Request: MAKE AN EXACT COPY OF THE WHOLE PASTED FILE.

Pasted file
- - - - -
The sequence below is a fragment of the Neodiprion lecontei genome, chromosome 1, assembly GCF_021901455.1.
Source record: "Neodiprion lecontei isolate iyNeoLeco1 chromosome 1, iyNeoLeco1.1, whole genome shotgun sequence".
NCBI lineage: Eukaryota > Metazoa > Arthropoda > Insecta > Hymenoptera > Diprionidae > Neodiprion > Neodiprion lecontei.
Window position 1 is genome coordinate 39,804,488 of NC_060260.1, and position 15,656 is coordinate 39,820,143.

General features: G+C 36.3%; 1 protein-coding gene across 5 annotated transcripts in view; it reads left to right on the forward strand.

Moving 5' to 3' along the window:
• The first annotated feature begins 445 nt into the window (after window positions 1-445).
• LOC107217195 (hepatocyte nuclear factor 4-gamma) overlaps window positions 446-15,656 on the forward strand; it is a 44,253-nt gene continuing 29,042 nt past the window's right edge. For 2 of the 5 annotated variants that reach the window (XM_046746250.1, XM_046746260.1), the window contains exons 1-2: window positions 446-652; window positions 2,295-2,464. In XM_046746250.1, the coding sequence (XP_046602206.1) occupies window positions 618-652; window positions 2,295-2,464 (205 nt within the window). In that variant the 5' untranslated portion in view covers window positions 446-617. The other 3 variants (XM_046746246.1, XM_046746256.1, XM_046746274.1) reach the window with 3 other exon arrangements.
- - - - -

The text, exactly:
The sequence below is a fragment of the Neodiprion lecontei genome, chromosome 1, assembly GCF_021901455.1.
Source record: "Neodiprion lecontei isolate iyNeoLeco1 chromosome 1, iyNeoLeco1.1, whole genome shotgun sequence".
NCBI lineage: Eukaryota > Metazoa > Arthropoda > Insecta > Hymenoptera > Diprionidae > Neodiprion > Neodiprion lecontei.
Window position 1 is genome coordinate 39,804,488 of NC_060260.1, and position 15,656 is coordinate 39,820,143.

General features: G+C 36.3%; 1 protein-coding gene across 5 annotated transcripts in view; it reads left to right on the forward strand.

Moving 5' to 3' along the window:
• The first annotated feature begins 445 nt into the window (after window positions 1-445).
• LOC107217195 (hepatocyte nuclear factor 4-gamma) overlaps window positions 446-15,656 on the forward strand; it is a 44,253-nt gene continuing 29,042 nt past the window's right edge. For 2 of the 5 annotated variants that reach the window (XM_046746250.1, XM_046746260.1), the window contains exons 1-2: window positions 446-652; window positions 2,295-2,464. In XM_046746250.1, the coding sequence (XP_046602206.1) occupies window positions 618-652; window positions 2,295-2,464 (205 nt within the window). In that variant the 5' untranslated portion in view covers window positions 446-617. The other 3 variants (XM_046746246.1, XM_046746256.1, XM_046746274.1) reach the window with 3 other exon arrangements.